For example, I could go to my local hardware store and buy $20 worth of bricks, make a rudimentary kiln structure, stick a pizza stone in it and light a fire underneath. Once that “oven” gets hot enough, it will make a good pizza, guaranteed.
But is that homemade pizza oven convenient to use, easy to clean and portable? Of course the answer to all these questions is a resounding no.
This is precisely why picking the best pizza oven should not involve judging the best pizza but rather the convenience and quality of the oven itself.
The Bertello Is Basically An Insulated Box With A Burner In The Back
I appreciate that this might sound like an odd statement considering that all pizza ovens are, fundamentally, an insulated box with a fire in the back. But a good pizza oven is more.
A good (domestic) pizza oven offers ease of use, durable construction, safe operation and portability – among many other things. And if that pizza oven burns combustible fuel, like charcoal or wood, it should have a chimney to direct smoke away from the cooking area.
A good pizza oven should also not blow flames in your face when it’s time to refuel and should not turn your arm black when you reach inside to clean it. Unfortunately, the Bertello is guilty of both of these things, which makes it hard to recommend.
Bertello simply lacks a lot of small details that make using and owning a pizza oven a good experience.
The Bertello’s saving grace? Price. At only $299, it’s one of the cheaper wood-fired pizza ovens available so if you’re just looking to dip your toes into pizza making for the lowest price, it might very well be a good option for you.
Bertello’s Propane Attachment Makes It Better, But Not Perfect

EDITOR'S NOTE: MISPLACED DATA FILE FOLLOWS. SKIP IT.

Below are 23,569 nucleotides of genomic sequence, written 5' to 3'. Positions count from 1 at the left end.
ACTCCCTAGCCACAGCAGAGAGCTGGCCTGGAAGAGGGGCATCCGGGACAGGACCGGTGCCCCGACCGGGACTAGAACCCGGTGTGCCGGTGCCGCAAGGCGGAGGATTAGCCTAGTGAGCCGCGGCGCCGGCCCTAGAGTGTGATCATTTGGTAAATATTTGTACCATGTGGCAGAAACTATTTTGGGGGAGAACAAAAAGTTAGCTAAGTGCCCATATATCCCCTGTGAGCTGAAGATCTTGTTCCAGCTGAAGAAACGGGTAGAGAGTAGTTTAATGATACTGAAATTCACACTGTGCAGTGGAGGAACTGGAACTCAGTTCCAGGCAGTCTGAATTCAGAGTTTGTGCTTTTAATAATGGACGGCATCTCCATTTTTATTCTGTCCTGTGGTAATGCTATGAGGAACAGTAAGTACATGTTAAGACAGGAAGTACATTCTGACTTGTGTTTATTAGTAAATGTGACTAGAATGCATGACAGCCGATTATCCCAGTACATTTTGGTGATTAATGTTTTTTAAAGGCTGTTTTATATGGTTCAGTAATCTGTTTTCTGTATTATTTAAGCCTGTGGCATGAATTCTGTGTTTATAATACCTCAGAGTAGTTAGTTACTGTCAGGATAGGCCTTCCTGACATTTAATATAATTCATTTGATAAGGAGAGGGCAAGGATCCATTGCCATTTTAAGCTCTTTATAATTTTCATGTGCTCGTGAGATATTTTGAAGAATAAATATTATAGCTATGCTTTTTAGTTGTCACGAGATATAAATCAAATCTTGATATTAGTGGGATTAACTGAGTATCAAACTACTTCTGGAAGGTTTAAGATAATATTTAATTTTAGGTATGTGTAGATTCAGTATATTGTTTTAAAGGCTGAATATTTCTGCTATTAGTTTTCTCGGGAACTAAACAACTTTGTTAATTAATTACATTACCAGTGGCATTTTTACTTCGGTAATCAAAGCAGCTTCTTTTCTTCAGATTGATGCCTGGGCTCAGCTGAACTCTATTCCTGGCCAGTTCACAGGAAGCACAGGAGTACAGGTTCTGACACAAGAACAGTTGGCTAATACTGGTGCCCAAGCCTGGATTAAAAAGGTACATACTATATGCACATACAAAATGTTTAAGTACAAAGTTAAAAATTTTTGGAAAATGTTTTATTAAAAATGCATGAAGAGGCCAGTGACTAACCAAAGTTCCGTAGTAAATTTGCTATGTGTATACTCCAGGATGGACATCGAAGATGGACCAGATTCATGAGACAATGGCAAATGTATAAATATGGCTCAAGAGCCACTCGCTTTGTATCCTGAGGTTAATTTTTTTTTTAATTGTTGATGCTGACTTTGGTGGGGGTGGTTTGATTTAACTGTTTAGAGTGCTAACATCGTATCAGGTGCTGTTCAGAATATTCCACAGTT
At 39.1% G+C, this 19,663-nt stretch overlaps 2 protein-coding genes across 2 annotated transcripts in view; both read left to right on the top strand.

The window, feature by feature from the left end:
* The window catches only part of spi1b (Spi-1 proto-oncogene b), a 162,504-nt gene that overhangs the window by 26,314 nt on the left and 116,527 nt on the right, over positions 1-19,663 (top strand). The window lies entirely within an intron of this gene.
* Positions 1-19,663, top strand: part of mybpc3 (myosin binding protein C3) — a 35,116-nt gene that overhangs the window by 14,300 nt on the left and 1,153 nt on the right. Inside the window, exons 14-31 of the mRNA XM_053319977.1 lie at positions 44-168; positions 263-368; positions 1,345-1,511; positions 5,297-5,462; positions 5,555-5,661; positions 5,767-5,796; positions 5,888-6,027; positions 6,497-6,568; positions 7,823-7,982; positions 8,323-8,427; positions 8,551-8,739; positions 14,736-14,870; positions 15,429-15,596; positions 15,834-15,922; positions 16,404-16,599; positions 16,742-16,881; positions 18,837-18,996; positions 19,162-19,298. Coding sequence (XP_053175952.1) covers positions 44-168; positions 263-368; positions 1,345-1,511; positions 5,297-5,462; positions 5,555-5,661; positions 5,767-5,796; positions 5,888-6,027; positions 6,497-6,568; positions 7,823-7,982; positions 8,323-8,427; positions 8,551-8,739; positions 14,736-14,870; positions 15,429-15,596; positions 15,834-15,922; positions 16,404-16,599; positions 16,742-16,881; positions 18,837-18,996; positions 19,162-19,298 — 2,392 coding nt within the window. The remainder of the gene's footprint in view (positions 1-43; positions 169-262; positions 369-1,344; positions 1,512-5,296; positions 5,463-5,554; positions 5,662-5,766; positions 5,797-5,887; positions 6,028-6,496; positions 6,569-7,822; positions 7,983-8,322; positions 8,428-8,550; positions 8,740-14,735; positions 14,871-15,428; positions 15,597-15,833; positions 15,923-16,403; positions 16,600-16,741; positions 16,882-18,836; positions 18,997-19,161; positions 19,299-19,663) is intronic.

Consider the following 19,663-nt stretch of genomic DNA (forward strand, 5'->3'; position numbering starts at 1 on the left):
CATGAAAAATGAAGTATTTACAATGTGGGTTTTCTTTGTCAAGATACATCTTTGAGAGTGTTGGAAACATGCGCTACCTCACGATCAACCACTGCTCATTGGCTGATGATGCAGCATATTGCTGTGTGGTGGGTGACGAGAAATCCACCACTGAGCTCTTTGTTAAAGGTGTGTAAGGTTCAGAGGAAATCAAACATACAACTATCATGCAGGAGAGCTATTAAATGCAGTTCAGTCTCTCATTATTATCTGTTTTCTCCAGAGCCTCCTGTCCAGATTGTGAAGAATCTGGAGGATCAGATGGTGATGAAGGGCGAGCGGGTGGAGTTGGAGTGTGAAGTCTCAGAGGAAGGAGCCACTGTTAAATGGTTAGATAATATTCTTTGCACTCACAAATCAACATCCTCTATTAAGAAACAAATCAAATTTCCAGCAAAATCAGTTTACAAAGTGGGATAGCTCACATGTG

In fairness, the propane attachment solves many of the problems I have with the Bertello, such as cleanup and safety, but for an extra $99, bringing the total cost of the oven to $399, there are better options from Ooni in a similar price range.
For example, the Ooni Koda 12 is a propane-only pizza oven priced at $399. This is a 12 inch oven, just like the Bertello, with an amazing design and aesthetic. For the same price as the Bertello with propane attachment, I can’t imagine a scenario where the Ooni isn’t better than the Bertello if you only plan on using propane.
Ooni: 6 Ovens To Choose From
Deciding which Ooni oven is best for you is not easy when you consider there are 6 ovens to choose from, especially when many of them have similar prices and features. Up to this point, we’ve mentioned the Ooni Fyra 12, the Ooni Karu 12 and the Ooni Koda 12. Let’s get into what I like about each of these ovens and how they stack up next to the Bertello.
Ooni Pizza Oven Collection
Ooni offers 6 different pizza ovens of different sizes and feature sets. Which Ooni oven is best for you largely depends on what type of fuel you plan on using and how big you prefer your pizza. For NY style pizza, I recommend going the Oon Koda 16 which is large enough for a 16 inch pizza and can be easily temperature adjusted using propane. For Neapolitan style pizza, I recommend the Ooni Fyra 12 with its low price point and specialization in wood-fired cooking using its unique gravity-fed pellet design.
The Ooni Fyra 12 is a 12 inch wood-fired pizza oven. However, unlike most other pizza ovens, including those offered by Ooni, the Fyra 12 doesn’t use traditional pieces of wood to fuel its flame.
Instead, the Ooni Fyra 12 incorporates a truly innovative gravity-fed wood pellet design that makes starting and tending to the flame incredibly easy.